It would be far too easy for politicians to inflate the money supply, when other promises are too difficult to fill. Likewise, having the private sector in control makes the entire economy subservient to banking and it metastisizes from the efficient flow of value, to the overproduction of notational value, that is siphoned off.

Money is a medium, like blood in the body. It is not a store. The body stores excess as fat and too much fat in the circulation system is deadly. Or for cars, roads are the medium and parking lots are the store. Turning roads into parking lots shuts the system down.

What we need to understand is that money is a social contract, holding the entire society together. As such, we own money like we own the section of road we are on, or the fluids passing through our bodies. Its functionality is in its fungibility. Even if it is felt as quantified hope, it is not just a commodity to be mined from society.

For example, just as a theoretical, what if government were to threaten to tax excess money out of the economy and not just borrow it? Beyond the fact that half of the population would have a heart attack and the other half would rebel, people would quickly have to find other ways to store value.

By and large, we mostly save for the same general reasons, from children and housing, to healthcare and retirement, so if we were to figure out ways to invest in these needs on a communal basis, than saving for them individually, we would be going back to economics as a reciprocal function, rather than our bank account as an economic umbilical cord. We, for better or worse, would have to learn to work together and for each other, not just for the money. It would be a less atomized culture, in which value is stored in healthy communities and the environments they require, not just using them to mine value.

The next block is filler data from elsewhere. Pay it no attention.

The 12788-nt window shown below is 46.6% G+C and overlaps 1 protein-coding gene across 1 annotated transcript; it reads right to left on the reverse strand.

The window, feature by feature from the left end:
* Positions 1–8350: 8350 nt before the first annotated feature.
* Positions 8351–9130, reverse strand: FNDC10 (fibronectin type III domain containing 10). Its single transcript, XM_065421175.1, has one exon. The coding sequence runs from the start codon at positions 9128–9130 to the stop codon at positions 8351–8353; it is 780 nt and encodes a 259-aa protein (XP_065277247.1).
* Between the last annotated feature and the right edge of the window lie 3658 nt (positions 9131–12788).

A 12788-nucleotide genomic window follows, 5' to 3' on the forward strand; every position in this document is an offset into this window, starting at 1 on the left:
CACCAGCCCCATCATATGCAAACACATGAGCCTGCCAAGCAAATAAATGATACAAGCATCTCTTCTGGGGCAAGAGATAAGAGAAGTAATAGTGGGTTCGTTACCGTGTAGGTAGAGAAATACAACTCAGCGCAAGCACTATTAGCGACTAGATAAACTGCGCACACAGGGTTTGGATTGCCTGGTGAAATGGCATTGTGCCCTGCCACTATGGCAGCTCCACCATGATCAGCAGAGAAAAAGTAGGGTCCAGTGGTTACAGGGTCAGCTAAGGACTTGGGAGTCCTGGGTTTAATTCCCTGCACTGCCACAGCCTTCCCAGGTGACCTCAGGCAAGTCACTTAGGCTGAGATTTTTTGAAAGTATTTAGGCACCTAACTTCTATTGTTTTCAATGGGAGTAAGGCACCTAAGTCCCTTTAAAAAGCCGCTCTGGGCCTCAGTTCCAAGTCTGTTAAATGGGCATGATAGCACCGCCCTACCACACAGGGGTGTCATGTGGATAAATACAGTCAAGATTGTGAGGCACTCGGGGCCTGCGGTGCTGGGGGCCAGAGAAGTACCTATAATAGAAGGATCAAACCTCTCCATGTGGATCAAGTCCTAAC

Obviously, this is a long way from any society we can currently envision, but the one we have is running on debt and debt does matter, or we wouldn’t bother creating it. So we should start considering Plan B.

The wealthy do have a further plan already. When they do it to third world countries, it’s called disaster capitalism, or to the poor, when it’s called predatory lending. Essentially loaning them too much money and when it can’t be paid, foreclosing on public assets. When the US government can’t sell anymore debt at rates it can reasonably afford, they will kindly offer to trade their mountains of treasuries for public properties, from interstates, to water systems, to parks, etc. That is the real end state of privatization and the rest of us are going to be charged fees, if we want to use them.

Rich and poor, we are weaned on the notion of money as something to be mined and manufactured, from gold to bitcoin, but it is the essential contract holding society together and when it is drained out of most of society, the community dies. Even the bankers will eventually find that out. Just as monarchs found out they exist to serve the larger society, not just be served by it.